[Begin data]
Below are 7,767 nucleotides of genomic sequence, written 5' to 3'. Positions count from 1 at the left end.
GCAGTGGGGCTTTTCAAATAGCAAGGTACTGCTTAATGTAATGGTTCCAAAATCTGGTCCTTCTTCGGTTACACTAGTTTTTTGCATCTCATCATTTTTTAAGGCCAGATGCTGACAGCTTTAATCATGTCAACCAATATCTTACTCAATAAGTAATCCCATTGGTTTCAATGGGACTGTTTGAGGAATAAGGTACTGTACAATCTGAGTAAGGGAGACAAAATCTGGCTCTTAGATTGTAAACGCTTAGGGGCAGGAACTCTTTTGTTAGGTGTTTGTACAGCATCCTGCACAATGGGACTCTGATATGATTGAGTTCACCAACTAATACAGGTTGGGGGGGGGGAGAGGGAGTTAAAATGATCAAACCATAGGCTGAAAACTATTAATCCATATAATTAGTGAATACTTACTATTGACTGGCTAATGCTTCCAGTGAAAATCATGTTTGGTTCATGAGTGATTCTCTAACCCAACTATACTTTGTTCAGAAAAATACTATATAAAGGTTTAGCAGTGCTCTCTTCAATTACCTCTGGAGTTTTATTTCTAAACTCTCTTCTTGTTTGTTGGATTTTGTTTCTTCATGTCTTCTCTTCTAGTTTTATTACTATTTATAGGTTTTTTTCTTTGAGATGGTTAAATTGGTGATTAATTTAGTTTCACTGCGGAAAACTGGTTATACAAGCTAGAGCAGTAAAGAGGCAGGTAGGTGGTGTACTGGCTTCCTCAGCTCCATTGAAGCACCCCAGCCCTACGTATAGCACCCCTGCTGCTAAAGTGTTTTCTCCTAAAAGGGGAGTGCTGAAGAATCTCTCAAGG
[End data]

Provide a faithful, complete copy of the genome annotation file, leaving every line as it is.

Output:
Below are 7,767 nucleotides of genomic sequence, written 5' to 3'. Positions count from 1 at the left end.
GCAGTGGGGCTTTTCAAATAGCAAGGTACTGCTTAATGTAATGGTTCCAAAATCTGGTCCTTCTTCGGTTACACTAGTTTTTTGCATCTCATCATTTTTTAAGGCCAGATGCTGACAGCTTTAATCATGTCAACCAATATCTTACTCAATAAGTAATCCCATTGGTTTCAATGGGACTGTTTGAGGAATAAGGTACTGTACAATCTGAGTAAGGGAGACAAAATCTGGCTCTTAGATTGTAAACGCTTAGGGGCAGGAACTCTTTTGTTAGGTGTTTGTACAGCATCCTGCACAATGGGACTCTGATATGATTGAGTTCACCAACTAATACAGGTTGGGGGGGGGGAGAGGGAGTTAAAATGATCAAACCATAGGCTGAAAACTATTAATCCATATAATTAGTGAATACTTACTATTGACTGGCTAATGCTTCCAGTGAAAATCATGTTTGGTTCATGAGTGATTCTCTAACCCAACTATACTTTGTTCAGAAAAATACTATATAAAGGTTTAGCAGTGCTCTCTTCAATTACCTCTGGAGTTTTATTTCTAAACTCTCTTCTTGTTTGTTGGATTTTGTTTCTTCATGTCTTCTCTTCTAGTTTTATTACTATTTATAGGTTTTTTTCTTTGAGATGGTTAAATTGGTGATTAATTTAGTTTCACTGCGGAAAACTGGTTATACAAGCTAGAGCAGTAAAGAGGCAGGTAGGTGGTGTACTGGCTTCCTCAGCTCCATTGAAGCACCCCAGCCCTACGTATAGCACCCCTGCTGCTAAAGTGTTTTCTCCTAAAAGGGGAGTGCTGAAGAATCTCTCAAGG